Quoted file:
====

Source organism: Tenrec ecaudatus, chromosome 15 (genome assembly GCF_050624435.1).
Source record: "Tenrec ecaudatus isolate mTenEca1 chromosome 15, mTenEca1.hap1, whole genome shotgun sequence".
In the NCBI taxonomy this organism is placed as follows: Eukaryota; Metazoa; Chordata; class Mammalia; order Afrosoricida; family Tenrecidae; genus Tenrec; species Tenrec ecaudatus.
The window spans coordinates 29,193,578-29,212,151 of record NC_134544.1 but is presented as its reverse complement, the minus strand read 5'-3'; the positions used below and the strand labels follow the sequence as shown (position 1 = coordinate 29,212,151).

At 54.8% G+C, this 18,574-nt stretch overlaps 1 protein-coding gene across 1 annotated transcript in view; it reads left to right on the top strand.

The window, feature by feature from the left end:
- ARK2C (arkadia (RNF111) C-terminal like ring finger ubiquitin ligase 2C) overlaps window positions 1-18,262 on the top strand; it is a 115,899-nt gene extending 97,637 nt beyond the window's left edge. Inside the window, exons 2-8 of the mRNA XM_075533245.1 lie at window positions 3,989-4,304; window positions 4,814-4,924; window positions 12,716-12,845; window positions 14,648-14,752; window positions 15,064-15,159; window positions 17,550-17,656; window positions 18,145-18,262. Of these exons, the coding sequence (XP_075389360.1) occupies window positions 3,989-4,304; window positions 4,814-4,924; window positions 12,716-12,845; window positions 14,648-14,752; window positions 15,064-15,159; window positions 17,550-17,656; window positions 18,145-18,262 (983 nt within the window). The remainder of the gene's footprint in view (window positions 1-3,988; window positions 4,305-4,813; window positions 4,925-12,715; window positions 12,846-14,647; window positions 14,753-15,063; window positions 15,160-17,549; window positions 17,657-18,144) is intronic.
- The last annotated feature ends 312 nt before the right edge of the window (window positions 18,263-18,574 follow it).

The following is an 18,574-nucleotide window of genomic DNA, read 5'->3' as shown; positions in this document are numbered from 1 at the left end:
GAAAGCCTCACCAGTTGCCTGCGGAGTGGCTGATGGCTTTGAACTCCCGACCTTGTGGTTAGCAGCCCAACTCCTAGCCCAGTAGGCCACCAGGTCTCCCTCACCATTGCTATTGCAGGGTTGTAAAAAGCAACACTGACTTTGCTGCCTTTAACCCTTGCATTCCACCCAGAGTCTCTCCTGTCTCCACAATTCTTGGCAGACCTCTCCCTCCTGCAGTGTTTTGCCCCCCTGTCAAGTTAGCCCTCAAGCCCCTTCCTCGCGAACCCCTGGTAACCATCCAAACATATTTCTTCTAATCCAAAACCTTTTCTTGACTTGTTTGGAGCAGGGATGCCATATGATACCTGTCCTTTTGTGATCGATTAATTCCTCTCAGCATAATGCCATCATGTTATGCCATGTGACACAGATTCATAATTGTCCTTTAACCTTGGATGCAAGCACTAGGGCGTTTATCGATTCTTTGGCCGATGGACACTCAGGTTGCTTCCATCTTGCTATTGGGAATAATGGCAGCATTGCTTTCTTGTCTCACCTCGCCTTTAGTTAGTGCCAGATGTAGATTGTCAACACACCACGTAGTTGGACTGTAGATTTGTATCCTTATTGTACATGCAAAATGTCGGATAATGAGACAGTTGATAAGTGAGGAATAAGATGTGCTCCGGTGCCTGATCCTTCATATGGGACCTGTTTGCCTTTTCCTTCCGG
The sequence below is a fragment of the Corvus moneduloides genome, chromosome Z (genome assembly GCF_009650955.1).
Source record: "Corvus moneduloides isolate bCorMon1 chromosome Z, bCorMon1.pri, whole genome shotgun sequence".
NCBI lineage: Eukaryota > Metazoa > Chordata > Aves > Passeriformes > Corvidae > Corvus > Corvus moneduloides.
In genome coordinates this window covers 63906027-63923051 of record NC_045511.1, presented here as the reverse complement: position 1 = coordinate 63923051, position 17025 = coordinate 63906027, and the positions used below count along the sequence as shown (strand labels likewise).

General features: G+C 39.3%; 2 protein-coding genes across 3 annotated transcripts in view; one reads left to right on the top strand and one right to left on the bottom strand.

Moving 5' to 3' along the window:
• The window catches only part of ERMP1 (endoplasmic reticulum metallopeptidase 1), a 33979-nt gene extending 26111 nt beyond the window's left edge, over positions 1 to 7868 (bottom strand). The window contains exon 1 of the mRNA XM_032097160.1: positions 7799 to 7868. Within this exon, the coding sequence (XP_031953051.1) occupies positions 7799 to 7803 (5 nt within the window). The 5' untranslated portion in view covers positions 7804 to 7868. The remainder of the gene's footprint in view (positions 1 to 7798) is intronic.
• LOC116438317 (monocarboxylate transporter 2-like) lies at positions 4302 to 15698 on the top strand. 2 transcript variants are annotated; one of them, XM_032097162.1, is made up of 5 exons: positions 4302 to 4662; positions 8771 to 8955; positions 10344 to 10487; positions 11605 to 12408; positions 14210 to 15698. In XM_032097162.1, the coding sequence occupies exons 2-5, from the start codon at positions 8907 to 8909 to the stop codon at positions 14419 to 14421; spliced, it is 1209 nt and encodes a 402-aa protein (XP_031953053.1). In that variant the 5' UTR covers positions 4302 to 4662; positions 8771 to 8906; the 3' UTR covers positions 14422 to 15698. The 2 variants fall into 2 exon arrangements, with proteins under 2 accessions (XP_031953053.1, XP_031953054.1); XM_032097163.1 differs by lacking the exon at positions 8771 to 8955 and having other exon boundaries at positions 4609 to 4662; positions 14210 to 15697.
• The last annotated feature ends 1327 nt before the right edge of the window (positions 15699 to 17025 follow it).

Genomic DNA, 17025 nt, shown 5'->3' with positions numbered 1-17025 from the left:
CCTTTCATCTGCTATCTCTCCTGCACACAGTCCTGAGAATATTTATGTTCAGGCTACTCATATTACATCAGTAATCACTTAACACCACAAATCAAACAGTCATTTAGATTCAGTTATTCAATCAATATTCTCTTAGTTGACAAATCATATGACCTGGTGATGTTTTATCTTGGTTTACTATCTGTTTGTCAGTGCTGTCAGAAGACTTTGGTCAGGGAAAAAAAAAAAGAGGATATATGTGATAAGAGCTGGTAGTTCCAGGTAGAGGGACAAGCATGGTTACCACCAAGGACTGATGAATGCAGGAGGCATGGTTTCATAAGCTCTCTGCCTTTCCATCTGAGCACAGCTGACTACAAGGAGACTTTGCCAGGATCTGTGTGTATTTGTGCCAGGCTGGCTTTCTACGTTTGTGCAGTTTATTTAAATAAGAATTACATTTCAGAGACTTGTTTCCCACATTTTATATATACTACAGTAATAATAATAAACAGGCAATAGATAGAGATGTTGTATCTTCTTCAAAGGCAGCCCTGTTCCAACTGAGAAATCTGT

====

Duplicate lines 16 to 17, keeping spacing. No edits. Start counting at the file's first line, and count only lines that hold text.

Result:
Moving 5' to 3' along the window:
• The window catches only part of ERMP1 (endoplasmic reticulum metallopeptidase 1), a 33979-nt gene extending 26111 nt beyond the window's left edge, over positions 1 to 7868 (bottom strand). The window contains exon 1 of the mRNA XM_032097160.1: positions 7799 to 7868. Within this exon, the coding sequence (XP_031953051.1) occupies positions 7799 to 7803 (5 nt within the window). The 5' untranslated portion in view covers positions 7804 to 7868. The remainder of the gene's footprint in view (positions 1 to 7798) is intronic.